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During the late sixteenth and seventeenth centuries, countless slaves from culturally diverse communities in the Indian subcontinent and Southeast Asia journeyed to Mexico on the ships of the Manila Galleon. Upon arrival in Mexico, they were grouped together and categorized as chinos. Their experience illustrates the interconnectedness of Spain's colonies and the reach of During the late sixteenth and seventeenth centuries, countless slaves from culturally diverse communities in the Indian subcontinent and Southeast Asia journeyed to Mexico on the ships of the Manila Galleon. Upon arrival in Mexico, they were grouped together and categorized as chinos. Their experience illustrates the interconnectedness of Spain's colonies and the reach of the crown, which brought people together from Africa, the Americas, Asia and Europe in a historically unprecedented way. In time, chinos in Mexico came to be treated under the law as Indians, becoming indigenous vassals of the Spanish crown after 1672. The implications of this legal change were enormous: as Indians, rather than chinos, they could no longer be held as slaves. Tatiana Seijas tracks chinos' complex journey from the slave market in Manila to the streets of Mexico City, and from bondage to liberty. In doing so, she challenges commonly held assumptions about the uniformity of the slave experience in the Americas.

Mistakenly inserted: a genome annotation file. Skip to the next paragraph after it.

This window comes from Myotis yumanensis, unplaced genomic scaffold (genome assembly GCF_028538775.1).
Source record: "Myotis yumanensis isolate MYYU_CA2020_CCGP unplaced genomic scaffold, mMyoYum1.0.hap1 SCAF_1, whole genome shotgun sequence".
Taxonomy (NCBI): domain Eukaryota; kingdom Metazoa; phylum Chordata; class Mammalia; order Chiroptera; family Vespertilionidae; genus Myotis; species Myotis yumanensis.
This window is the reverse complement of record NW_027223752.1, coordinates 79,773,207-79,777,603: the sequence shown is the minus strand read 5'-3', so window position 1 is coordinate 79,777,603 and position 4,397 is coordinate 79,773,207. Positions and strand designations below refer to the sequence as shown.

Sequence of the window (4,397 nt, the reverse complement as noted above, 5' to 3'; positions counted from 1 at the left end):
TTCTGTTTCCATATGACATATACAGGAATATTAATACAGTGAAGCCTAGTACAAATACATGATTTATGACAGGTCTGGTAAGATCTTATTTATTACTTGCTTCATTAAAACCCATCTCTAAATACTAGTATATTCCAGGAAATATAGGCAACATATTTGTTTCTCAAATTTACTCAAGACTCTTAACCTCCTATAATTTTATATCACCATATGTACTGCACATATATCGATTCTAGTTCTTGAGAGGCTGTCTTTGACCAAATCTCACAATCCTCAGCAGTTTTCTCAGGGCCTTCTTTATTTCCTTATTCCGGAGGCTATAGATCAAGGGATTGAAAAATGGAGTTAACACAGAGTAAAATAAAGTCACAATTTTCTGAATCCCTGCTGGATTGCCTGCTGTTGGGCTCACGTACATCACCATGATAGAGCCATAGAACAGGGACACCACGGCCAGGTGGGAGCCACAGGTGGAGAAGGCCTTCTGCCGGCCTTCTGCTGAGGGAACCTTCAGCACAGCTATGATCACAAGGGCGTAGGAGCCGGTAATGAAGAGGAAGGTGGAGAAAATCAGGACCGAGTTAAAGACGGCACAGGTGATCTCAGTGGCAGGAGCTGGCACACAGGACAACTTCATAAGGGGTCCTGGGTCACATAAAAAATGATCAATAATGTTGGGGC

18 review for Asian Slaves in Colonial Mexico: From Chinos to Indians

  1. 4 out of 5

    Tara Wilson